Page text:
"Coffee Shop Observations 2" are writings created over an afternoon on 08/03/17
4.10 - 4.35pm
Henry might be a good name for who I have just drawn on black paper. It's the name of the coffee-shop I am in, but I think it suits his face too.
Both consciously, and deep underneath, I think everyone has a face for a name. Just one face. You could know multiple Henrys, and still the face that comes to your mind when you hear those two syllables could be the face of no-one you have ever known personally. I have never known a real Henry, but I know his face.
Henry is over forty-five years old, has a somewhat weathered face and only slightly receding hairline. A flurry of silver hairs gather at his temples, and his brow is permanently furrowed above eyes that flicker, distracted. He often fidgets, for reasons which have rooted themselves for life inside his muscles. When Henry smiles, his frown becomes less serious but still rather exasperated. It is like someone putting on a brave face for their children, only to find that they outgrew that mask a long time ago. It no longer fits.
Henry prefers the window seat on the bus, and always thanks the driver quietly for his job. He keeps all his bus tickets in a scrapbook, even if the only thing that changes on them is the date. When he walks, it looks like he has a back problem, but he's actually fairly flexible and agile. His interests tend to be related to the natural world - woodworking, geology, bird-watching and hiking.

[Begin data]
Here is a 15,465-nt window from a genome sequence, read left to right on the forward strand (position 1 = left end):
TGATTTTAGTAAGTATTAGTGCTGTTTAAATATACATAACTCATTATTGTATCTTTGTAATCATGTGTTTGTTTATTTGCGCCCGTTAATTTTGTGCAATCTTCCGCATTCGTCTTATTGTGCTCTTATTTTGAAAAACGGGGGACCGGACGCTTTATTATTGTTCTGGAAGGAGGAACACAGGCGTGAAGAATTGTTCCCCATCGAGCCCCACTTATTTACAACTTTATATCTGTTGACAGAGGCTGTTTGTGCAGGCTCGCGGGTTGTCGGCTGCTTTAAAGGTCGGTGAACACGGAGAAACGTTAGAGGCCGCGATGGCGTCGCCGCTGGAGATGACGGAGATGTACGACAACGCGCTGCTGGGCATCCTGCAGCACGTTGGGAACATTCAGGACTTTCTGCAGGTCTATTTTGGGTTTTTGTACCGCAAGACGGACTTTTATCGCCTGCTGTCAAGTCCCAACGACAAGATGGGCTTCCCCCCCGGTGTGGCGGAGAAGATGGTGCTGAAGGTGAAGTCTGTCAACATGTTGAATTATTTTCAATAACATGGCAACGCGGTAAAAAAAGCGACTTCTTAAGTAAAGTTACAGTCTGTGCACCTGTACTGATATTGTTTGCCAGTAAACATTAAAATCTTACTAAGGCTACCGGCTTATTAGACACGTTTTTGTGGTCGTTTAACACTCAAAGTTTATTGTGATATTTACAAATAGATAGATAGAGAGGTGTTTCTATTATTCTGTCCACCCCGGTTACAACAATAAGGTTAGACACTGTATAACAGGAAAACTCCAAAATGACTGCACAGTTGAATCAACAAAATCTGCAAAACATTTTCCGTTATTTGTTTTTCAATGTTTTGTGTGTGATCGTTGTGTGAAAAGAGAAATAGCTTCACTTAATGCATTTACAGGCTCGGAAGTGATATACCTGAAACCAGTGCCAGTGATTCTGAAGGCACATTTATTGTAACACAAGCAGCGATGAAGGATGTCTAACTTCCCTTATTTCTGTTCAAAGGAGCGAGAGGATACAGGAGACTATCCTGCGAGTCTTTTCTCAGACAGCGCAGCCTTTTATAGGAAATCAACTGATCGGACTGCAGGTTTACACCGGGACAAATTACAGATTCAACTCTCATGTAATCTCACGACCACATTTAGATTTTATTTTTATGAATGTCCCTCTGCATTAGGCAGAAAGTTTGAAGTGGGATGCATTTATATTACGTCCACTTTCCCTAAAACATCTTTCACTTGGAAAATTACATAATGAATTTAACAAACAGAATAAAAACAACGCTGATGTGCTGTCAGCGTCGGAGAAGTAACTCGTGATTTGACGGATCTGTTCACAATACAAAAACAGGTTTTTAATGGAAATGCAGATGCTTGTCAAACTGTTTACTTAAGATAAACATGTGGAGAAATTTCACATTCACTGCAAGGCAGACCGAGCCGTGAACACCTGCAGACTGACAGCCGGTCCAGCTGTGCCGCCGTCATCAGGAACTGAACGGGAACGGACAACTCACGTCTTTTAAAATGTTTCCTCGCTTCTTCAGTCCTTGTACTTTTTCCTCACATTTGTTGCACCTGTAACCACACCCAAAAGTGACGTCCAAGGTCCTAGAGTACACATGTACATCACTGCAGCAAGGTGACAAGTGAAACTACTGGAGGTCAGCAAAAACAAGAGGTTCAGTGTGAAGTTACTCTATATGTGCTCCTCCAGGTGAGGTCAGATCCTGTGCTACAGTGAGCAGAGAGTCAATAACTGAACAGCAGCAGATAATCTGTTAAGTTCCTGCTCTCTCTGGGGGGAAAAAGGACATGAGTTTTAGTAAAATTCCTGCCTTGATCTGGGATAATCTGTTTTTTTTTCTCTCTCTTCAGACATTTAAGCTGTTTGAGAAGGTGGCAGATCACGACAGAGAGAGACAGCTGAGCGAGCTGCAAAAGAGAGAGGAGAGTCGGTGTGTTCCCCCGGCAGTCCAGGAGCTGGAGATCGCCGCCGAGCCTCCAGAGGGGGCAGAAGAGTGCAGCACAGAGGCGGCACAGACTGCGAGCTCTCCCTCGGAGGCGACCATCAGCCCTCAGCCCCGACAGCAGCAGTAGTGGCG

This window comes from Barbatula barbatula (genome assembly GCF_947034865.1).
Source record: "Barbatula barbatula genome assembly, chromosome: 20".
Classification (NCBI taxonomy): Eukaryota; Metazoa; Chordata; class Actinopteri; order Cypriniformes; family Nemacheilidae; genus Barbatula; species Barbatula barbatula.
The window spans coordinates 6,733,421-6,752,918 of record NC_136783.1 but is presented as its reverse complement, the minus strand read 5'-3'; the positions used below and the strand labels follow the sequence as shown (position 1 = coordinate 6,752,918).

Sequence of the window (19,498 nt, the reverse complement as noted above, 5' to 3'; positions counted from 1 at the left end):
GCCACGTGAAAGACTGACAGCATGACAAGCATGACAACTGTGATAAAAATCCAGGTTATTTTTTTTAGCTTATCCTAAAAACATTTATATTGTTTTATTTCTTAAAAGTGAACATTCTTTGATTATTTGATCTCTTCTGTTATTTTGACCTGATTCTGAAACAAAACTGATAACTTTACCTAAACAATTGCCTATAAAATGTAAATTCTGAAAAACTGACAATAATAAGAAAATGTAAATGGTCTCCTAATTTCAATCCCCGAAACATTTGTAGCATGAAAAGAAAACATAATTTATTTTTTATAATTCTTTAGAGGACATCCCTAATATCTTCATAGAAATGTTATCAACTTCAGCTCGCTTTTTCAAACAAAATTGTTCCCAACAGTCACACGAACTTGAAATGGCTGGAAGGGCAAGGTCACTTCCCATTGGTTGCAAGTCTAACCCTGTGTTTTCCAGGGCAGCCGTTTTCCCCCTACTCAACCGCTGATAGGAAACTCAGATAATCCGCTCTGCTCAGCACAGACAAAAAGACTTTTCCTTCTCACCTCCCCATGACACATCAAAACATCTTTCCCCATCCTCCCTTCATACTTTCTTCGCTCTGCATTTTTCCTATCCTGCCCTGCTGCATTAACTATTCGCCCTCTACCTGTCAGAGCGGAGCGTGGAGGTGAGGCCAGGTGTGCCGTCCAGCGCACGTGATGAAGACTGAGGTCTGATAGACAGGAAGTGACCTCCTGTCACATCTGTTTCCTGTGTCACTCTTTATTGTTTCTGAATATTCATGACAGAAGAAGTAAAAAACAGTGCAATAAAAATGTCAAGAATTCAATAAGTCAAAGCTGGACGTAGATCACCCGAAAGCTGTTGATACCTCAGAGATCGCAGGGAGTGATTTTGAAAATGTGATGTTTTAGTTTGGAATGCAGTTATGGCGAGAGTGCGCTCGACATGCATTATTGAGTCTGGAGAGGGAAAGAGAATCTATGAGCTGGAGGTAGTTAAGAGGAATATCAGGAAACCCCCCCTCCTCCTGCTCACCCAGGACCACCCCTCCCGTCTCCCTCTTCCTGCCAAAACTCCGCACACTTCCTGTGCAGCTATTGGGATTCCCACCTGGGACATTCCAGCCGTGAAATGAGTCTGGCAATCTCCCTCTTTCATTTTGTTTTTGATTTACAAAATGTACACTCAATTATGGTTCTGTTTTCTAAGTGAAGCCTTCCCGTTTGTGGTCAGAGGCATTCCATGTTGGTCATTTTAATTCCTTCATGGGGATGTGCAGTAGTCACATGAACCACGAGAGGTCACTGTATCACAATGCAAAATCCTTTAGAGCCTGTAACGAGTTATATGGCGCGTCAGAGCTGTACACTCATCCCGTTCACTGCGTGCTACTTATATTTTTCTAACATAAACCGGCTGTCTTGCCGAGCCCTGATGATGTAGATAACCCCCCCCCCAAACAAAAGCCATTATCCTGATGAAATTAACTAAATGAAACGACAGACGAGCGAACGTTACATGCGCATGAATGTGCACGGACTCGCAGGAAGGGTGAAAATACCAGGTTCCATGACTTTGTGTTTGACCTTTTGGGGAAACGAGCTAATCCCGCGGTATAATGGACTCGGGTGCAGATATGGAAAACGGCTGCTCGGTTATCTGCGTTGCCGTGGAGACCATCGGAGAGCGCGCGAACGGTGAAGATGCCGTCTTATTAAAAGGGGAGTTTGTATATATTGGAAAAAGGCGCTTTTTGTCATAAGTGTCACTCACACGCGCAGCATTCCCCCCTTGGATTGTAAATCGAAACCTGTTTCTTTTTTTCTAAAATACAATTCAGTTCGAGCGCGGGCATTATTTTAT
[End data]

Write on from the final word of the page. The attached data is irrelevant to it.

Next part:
For all it's worth, his frown never really disappears. There's never been a moment in his life where he has not felt confused about something. The ridges of his forehead are rolled-up parchments, each holding a current obsessive thought or long-term pondering. Should he manage to solve one and answer a nagging thought, another simply appears from the vault. It's his burden to bear, and he is aware that those around him have much fewer questions accumulating on their faces. Small bumps and lines, maybe, but a general absence of confusion marks them as different to Henry.
That's okay, he thinks, good for them. It doesn't make them less intelligent or devoid of stress, it's just that their moments of uncertainty are more fleeting. Puzzles don't settle in their skin for as long as that skin is alive. Instead they just visit, and then dissipate.
Henry will keep walking and turning the wrinkles on his head round and round with a circulation of topics to keep the cogs clean and useful. He will figure things out, over and over again. It will always be that way because he believes that is his purpose in life. Above all, he is a thinker.